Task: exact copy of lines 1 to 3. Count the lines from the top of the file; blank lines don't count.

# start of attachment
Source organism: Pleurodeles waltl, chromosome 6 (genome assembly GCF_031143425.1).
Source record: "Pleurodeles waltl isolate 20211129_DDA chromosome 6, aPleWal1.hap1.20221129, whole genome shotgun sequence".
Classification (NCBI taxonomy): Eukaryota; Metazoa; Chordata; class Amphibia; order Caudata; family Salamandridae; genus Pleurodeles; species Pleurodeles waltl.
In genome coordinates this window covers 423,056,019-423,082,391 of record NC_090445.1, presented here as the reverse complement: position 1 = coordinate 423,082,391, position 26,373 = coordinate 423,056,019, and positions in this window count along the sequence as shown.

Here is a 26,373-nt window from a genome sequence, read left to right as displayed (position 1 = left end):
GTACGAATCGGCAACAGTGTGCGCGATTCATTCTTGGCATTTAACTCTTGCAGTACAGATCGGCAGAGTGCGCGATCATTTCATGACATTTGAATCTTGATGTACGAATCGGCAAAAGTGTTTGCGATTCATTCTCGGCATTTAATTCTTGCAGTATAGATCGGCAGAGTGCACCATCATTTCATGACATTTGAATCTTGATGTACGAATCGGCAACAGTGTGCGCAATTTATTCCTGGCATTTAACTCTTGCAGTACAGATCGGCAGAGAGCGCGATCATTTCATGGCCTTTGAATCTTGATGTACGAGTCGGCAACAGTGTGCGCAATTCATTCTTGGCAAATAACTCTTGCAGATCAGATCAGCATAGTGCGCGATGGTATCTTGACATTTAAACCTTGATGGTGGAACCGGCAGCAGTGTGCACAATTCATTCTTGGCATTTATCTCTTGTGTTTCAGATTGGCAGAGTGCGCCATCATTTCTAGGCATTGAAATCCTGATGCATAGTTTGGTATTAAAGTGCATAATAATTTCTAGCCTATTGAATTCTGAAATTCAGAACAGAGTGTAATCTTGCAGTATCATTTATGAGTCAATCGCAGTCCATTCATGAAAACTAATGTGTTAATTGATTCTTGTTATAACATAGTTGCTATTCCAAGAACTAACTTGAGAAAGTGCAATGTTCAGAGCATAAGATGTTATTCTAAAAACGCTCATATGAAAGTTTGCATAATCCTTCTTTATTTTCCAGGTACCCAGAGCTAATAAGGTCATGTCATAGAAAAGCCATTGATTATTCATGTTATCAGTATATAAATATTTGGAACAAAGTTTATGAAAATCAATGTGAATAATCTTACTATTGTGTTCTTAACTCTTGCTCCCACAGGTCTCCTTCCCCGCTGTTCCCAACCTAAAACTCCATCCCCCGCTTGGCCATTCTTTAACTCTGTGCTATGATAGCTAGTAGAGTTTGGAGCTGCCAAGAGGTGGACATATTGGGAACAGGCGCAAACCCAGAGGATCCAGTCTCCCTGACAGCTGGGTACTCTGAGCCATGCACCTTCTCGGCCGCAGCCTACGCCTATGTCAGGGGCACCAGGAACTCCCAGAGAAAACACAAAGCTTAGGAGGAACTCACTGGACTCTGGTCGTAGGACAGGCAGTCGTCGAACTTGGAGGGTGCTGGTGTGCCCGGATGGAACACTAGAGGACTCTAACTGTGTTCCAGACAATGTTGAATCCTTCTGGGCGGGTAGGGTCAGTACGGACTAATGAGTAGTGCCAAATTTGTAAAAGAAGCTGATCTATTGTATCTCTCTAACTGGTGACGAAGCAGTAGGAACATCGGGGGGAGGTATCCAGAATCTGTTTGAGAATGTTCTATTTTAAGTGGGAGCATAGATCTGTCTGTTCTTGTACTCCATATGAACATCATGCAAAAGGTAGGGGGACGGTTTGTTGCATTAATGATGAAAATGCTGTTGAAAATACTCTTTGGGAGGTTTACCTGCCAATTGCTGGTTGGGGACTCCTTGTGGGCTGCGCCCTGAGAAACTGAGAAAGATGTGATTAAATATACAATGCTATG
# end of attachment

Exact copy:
Source organism: Pleurodeles waltl, chromosome 6 (genome assembly GCF_031143425.1).
Source record: "Pleurodeles waltl isolate 20211129_DDA chromosome 6, aPleWal1.hap1.20221129, whole genome shotgun sequence".
Classification (NCBI taxonomy): Eukaryota; Metazoa; Chordata; class Amphibia; order Caudata; family Salamandridae; genus Pleurodeles; species Pleurodeles waltl.